Denver Broncos quarterback Jay Cutler has been diagnosed with Type 1 diabetes, news that will likely raise awareness about the unique challenges faced by athletes with the disease.
Type 1 diabetes is typically diagnosed in children but can emerge well into adulthood. Mr. Cutler is 25. Type 1 diabetes is an autoimmune disease, in which the body’s immune system destroys cells that make the hormone insulin. People with Type 1 disease must monitor their blood sugar and food intake and take insulin injections. Type 2 diabetes, the more common form of the disease, typically develops later in life and often can be controlled by dietary changes alone.
Although exercise often is prescribed as a way to manage Type 2 diabetes, athletes with Type 1 face special challenges. In people with Type 1, exercise can cause blood-sugar levels to drop precipitously. Therefore, exercise, food intake and insulin injections must be carefully monitored and balanced.
New technology has made it easier for athletes with diabetes to stay on the field without having to think constantly about the disease. Continuous glucose monitors can track blood sugar and sound alarms if it goes outside of safe ranges. Wireless insulin pumps can deliver insulin as needed without a tangle of tubes and wires.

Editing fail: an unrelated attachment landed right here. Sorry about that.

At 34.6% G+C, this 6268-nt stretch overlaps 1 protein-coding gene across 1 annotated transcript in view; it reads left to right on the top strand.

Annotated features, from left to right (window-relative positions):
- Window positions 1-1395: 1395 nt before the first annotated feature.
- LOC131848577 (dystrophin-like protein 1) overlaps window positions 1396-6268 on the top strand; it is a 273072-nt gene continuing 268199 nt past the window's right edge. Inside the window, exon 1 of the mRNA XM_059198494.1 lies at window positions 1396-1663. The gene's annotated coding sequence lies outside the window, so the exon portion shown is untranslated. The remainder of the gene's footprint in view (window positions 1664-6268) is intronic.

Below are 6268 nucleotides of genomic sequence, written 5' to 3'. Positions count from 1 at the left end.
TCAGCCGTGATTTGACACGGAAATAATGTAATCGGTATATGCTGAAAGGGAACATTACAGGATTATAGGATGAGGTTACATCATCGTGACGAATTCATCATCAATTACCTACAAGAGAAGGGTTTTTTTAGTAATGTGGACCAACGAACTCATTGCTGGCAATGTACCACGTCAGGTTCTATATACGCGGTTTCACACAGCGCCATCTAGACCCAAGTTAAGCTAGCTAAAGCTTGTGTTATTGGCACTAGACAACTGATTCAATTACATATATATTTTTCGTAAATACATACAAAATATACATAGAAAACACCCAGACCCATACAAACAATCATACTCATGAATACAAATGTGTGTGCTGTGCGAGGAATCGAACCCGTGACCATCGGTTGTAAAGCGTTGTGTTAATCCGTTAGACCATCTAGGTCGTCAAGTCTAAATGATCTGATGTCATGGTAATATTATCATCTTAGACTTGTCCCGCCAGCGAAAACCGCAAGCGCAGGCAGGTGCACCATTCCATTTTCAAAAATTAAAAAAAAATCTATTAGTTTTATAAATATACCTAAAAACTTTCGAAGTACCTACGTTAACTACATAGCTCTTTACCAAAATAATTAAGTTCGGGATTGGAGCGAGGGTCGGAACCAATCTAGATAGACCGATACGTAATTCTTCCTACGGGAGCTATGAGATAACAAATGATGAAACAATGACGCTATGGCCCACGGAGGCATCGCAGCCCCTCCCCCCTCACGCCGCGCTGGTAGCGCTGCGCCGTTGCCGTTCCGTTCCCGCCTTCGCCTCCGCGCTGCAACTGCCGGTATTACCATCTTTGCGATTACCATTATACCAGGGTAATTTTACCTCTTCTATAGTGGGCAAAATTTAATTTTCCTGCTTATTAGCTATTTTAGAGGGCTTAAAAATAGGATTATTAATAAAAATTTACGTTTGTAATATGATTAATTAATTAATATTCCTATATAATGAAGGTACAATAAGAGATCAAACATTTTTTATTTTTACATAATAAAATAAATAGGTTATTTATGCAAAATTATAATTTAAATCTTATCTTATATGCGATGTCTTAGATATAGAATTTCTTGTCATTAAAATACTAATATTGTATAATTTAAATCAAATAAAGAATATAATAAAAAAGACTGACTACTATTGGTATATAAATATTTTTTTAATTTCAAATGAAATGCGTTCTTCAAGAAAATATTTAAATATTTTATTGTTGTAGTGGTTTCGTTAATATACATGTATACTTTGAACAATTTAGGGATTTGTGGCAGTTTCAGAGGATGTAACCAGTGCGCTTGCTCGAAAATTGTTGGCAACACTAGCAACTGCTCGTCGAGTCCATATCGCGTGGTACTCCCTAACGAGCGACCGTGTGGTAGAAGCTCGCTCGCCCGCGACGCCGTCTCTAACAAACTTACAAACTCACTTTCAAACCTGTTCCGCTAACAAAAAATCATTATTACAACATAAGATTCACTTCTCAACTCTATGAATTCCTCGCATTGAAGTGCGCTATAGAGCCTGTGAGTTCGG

Mr. Cutler, 25, was diagnosed about two weeks ago and learned he needed daily insulin injections, his business manager Marty Garafalo told The Associated Press. Mr. Garafalo said the quarterback is managing his disease and “in no way is his football career jeopardized.”
Last week a professional cycling team called Team Type 1 placed third among teams in the Tour de Georgia, a major United States cycling race. Four of the 15 riders on the Team Type 1 professional squad — co-founders Phil Southerland and Joe Eldridge, as well as Tim Hargrave and Fabio Calabria — have Type 1 diabetes, although only Mr. Calabria rode in the race.
The Web site Dlife lists other famous athletes who have Type 1 diabetes, including swimmer Gary Hall Jr., an Olympic gold medalist, professional snowboarder Sean Busby, and New York Knicks center Chris Dudley.
Last year, The Times wrote about athletes with Type 1 in an article called “Diabetic and Determined.” To read it, click here.